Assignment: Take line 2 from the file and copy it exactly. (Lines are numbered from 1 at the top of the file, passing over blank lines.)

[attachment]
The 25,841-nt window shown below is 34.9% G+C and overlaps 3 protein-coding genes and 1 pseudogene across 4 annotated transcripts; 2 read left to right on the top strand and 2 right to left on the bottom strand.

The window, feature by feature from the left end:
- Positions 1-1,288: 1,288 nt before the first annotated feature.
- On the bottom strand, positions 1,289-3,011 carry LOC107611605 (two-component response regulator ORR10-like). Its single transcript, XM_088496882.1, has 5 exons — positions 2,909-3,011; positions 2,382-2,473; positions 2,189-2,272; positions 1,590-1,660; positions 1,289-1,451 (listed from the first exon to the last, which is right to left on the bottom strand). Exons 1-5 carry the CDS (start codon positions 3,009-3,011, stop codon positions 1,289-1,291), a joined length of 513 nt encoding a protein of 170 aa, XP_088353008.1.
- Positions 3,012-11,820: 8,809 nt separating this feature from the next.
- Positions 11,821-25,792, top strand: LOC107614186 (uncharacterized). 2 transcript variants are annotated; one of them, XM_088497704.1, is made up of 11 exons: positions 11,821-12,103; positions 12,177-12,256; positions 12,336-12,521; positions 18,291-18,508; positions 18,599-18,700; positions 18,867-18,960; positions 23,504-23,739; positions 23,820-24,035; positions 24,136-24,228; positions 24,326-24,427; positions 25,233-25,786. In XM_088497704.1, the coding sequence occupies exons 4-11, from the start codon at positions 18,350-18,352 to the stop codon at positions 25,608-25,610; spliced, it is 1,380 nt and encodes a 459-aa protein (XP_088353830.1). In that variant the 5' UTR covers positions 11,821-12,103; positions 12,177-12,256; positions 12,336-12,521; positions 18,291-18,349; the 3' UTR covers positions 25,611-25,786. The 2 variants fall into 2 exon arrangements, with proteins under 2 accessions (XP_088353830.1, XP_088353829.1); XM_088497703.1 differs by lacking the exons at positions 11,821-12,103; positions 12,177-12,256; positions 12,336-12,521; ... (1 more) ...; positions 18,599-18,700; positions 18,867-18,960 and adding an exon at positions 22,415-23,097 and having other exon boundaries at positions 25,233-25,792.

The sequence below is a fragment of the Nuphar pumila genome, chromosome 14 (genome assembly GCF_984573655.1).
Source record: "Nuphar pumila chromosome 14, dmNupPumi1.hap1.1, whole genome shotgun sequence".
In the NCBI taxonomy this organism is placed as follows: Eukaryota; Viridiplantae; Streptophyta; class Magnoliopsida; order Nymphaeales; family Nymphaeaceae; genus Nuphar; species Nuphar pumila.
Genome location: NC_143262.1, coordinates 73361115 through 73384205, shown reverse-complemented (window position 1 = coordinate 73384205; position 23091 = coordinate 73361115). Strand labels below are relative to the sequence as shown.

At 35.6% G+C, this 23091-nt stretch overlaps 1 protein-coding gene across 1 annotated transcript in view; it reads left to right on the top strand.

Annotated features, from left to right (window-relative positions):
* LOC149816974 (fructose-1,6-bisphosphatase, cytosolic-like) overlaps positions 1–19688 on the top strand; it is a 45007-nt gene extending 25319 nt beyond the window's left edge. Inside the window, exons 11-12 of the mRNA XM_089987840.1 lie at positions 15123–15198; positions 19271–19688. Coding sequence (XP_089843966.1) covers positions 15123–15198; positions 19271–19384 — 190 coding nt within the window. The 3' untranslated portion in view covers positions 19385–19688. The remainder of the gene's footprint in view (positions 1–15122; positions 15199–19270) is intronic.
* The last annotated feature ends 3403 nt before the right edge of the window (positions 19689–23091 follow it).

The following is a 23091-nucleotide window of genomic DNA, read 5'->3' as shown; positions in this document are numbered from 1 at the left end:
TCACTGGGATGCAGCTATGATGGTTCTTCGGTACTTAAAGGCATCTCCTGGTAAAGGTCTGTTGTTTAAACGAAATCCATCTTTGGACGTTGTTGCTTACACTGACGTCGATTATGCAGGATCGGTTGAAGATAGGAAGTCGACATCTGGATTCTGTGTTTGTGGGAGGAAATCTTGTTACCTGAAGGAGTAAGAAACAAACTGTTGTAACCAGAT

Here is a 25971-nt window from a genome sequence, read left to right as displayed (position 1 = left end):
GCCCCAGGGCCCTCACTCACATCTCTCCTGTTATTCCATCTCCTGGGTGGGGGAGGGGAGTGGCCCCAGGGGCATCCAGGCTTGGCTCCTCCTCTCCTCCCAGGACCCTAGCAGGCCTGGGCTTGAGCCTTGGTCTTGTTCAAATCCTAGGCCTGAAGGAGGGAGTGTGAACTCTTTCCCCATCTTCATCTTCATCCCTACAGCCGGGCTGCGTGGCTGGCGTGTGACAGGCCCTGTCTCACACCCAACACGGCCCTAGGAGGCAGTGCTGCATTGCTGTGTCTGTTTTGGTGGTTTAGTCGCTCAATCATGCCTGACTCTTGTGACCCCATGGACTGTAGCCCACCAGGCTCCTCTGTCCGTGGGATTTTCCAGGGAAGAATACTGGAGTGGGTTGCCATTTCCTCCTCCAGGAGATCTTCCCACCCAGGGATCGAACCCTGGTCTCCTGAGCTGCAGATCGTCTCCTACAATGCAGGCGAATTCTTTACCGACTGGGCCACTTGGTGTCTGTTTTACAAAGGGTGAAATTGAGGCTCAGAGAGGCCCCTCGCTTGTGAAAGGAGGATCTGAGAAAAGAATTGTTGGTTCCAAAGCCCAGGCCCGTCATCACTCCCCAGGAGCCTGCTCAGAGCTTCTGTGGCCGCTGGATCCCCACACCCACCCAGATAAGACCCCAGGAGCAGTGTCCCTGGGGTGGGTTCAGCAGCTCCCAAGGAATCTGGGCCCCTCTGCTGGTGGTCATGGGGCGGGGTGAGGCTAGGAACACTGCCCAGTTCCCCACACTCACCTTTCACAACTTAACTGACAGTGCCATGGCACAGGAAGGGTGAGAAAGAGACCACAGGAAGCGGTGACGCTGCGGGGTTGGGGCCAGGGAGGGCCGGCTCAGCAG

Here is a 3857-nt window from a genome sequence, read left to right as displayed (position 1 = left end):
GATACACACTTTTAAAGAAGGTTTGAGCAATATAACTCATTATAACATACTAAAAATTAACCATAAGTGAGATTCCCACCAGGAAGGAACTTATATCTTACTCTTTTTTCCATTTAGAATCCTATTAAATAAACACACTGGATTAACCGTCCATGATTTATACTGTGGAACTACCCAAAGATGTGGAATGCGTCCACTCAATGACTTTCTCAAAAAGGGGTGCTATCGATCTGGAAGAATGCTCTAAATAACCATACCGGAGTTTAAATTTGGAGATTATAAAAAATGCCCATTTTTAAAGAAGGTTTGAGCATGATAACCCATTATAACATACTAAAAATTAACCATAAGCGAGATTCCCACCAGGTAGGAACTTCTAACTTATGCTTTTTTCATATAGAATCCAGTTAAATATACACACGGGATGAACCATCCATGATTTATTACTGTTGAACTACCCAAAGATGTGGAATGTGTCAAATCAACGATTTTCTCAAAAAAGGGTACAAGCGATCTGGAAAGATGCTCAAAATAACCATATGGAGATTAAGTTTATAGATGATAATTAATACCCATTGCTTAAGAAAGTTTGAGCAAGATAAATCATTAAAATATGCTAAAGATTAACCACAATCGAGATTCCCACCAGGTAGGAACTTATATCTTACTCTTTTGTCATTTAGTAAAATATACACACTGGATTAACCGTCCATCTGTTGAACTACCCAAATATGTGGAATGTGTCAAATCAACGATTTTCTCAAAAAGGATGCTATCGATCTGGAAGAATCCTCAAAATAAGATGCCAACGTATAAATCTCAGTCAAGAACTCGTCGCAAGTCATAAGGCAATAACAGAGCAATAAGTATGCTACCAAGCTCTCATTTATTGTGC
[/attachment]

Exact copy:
The window, feature by feature from the left end: